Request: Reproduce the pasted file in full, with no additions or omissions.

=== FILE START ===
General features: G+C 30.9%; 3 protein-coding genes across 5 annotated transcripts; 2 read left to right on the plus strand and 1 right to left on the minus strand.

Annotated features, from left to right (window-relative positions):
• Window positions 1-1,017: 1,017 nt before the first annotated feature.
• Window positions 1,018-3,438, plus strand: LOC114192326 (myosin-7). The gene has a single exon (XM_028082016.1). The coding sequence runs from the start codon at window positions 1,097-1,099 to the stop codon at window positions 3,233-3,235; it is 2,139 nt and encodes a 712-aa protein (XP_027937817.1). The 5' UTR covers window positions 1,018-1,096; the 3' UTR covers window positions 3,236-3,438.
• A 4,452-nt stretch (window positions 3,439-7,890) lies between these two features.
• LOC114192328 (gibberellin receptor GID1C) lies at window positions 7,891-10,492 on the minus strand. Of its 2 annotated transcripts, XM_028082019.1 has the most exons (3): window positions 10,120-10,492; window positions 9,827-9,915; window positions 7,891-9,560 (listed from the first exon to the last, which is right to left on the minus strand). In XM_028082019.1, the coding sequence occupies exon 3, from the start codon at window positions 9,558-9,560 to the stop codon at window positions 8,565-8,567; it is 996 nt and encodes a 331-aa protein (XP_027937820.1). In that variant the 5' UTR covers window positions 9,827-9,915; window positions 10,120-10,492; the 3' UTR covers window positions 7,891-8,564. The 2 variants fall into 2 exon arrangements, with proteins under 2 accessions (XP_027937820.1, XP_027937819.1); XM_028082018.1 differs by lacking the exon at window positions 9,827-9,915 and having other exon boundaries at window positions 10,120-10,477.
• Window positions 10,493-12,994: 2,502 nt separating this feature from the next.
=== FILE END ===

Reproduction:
General features: G+C 30.9%; 3 protein-coding genes across 5 annotated transcripts; 2 read left to right on the plus strand and 1 right to left on the minus strand.

Annotated features, from left to right (window-relative positions):
• Window positions 1-1,017: 1,017 nt before the first annotated feature.
• Window positions 1,018-3,438, plus strand: LOC114192326 (myosin-7). The gene has a single exon (XM_028082016.1). The coding sequence runs from the start codon at window positions 1,097-1,099 to the stop codon at window positions 3,233-3,235; it is 2,139 nt and encodes a 712-aa protein (XP_027937817.1). The 5' UTR covers window positions 1,018-1,096; the 3' UTR covers window positions 3,236-3,438.
• A 4,452-nt stretch (window positions 3,439-7,890) lies between these two features.
• LOC114192328 (gibberellin receptor GID1C) lies at window positions 7,891-10,492 on the minus strand. Of its 2 annotated transcripts, XM_028082019.1 has the most exons (3): window positions 10,120-10,492; window positions 9,827-9,915; window positions 7,891-9,560 (listed from the first exon to the last, which is right to left on the minus strand). In XM_028082019.1, the coding sequence occupies exon 3, from the start codon at window positions 9,558-9,560 to the stop codon at window positions 8,565-8,567; it is 996 nt and encodes a 331-aa protein (XP_027937820.1). In that variant the 5' UTR covers window positions 9,827-9,915; window positions 10,120-10,492; the 3' UTR covers window positions 7,891-8,564. The 2 variants fall into 2 exon arrangements, with proteins under 2 accessions (XP_027937820.1, XP_027937819.1); XM_028082018.1 differs by lacking the exon at window positions 9,827-9,915 and having other exon boundaries at window positions 10,120-10,477.
• Window positions 10,493-12,994: 2,502 nt separating this feature from the next.